Tork Fuglestad

Updated: Sep 20, 2021

Tork Fuglestad…We are doing just fine. There is a quote from a man named Victor Frankl that I like:

“LIFE IS A CHOICE: There is sufficient proof that everything can be taken from man but one thing: that is to choose one’s attitude in any given set of circumstances, to choose one’s own way.”

I choose to put a positive spin on the circumstances we are going through today. As they say...”Don’t complain to anybody about anything unless they can do something about it”. They usually can’t. Now about the family. Shirley has 5 children...10 grandchildren...20 great grands. Tork has 5 children...16 grandchildren...3 great grandchildren. That’s right! There are 59 of us in our family. If you add the spouses plus the two of us the number is 68. I still can’t believe it myself! You may ask yourself the question; “HOW DID THIS HAPPEN”? Well, we both lost our first mates to cancer. Shirley and I were high school classmates and were reacquainted at our 50th high school reunion. The rest is history. Even with the size of our family we still manage to get together. The primary vacation for Shirley’s family is a week at Flathead Lake in Montana. We have been doing this for the last 15 years. The best thing about it is that nearly everyone is there each year. That’s 5 families from 5 different states. Tork’s family also has a family vacation each year in Vail, Colorado. This has been a tradition in the Fuglestad family for over 50 years and was started by Tork’s parents. Included in this reunion are Tork’s six brothers and sisters along with their kids, grandkids, etc. We do or at least did, manage to travel to see the children on a regular basis. It’s always fun to get together with family and it will always be a priority for us. It’s been quite a year for Shirley and I. We didn’t get a chance to spend the winter in Scottsdale, Arizona, which has been our custom for the past several years. There were several good reasons as you will see by the following. In September of 2019 while working in the garage, I fell and hit my head on a concrete step. Shirley, who was in the house at the time heard the noise in the garage and found me unconscious and blood coming from my head. Shirley, a nurse, acted quickly and called 911. The medics came quickly and I was rushed to the hospital. For obvious reasons I don’t recall a whole lot about what went on. The one thing that I do know is that had Shirley not heard the noise in the garage and had not called 911,I would not be here today. She saved my life. In the hospital, the surgeon preformed a craniotomy on me to stop the bleeding. The next step in my recuperation was to spend the next five weeks at Marion Joy, a rehab hospital. Yes, I was in pretty bad shape. While in the rehab hospital I had to learn how to walk again and to manage many of the daily functions. I will be eternally thankful to the Doctors, Nurses, and a variety of therapists that put this old body of mine back together. They all did a great job. So...After 5 weeks, they sent me home. Outpatient therapy did continue for another two months. Other than balance and some memory issues I am almost back to normal. That is whatever is normal for an 87 year old. God is good and I am thankful. Having been retired since 1991, I still have many memories of my days with Osco Drug...Good memories. Let me share some with you. I would have to say that I enjoyed my work. Some words I have held close for several years are “If we enjoy what we do we will be successful. Our success in any occupation depends upon enjoyment. Loving our work makes the difference. He who finds joy in his work has found success.” One of the very best days of my life was in July of 1949. A friend of mine who worked for Osco at that time had come down with TB and had to go into a sanitarium for care. He asked if I would be interested in taking his place as an Osco stock boy. Being a healthy 16 year old in need of money I said yes. Bad fortune for a friend was good fortune for me. During my early years in Osco what motivated me were the words of encouragement that I received from my various bosses and coworkers. Words like...you are doing a great job... you should be a pharmacist... the floor is so clean you can eat off of it...thank you for doing your best...Not for pay but pride. Yes at 16 I did receive 50 cents an hour but I would have done it for nothing to hear people say...You know Tork, l think you will do well in life. You might even be an Osco manager one day. Let us never forget what the tender ears of a teenager hears. I am so proud of my time with Osco but I am even more proud of the people that I had the privilege to work with. May we never forget those who went before us. I think I could go on forever thinking of the days with Osco and the Osco people. I would like to close with a quote from Abraham Lincoln:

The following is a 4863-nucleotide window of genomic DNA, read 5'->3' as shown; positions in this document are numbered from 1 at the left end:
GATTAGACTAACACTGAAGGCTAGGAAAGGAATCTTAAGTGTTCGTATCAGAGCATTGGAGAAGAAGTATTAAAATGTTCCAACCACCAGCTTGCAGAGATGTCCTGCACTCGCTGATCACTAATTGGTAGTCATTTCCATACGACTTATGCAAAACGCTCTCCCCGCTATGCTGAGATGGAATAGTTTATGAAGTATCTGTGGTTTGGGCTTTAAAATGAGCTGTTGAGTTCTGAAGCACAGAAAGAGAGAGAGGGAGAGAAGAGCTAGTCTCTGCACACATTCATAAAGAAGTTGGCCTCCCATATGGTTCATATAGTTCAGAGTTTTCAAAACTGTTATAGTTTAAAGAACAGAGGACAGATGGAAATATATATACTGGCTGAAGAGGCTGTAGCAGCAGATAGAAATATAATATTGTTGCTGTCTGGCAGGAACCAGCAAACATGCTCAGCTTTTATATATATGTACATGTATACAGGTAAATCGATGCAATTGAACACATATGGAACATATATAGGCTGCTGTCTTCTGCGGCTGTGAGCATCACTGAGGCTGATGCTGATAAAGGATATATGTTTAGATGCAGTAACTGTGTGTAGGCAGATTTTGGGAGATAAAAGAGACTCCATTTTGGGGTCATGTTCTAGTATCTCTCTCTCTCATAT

“I DO THE VERY BEST I KNOW HOW...THE VERY BEST I CAN. I MEAN TO KEEP ON DOING SO UNTIL THE VERY END”


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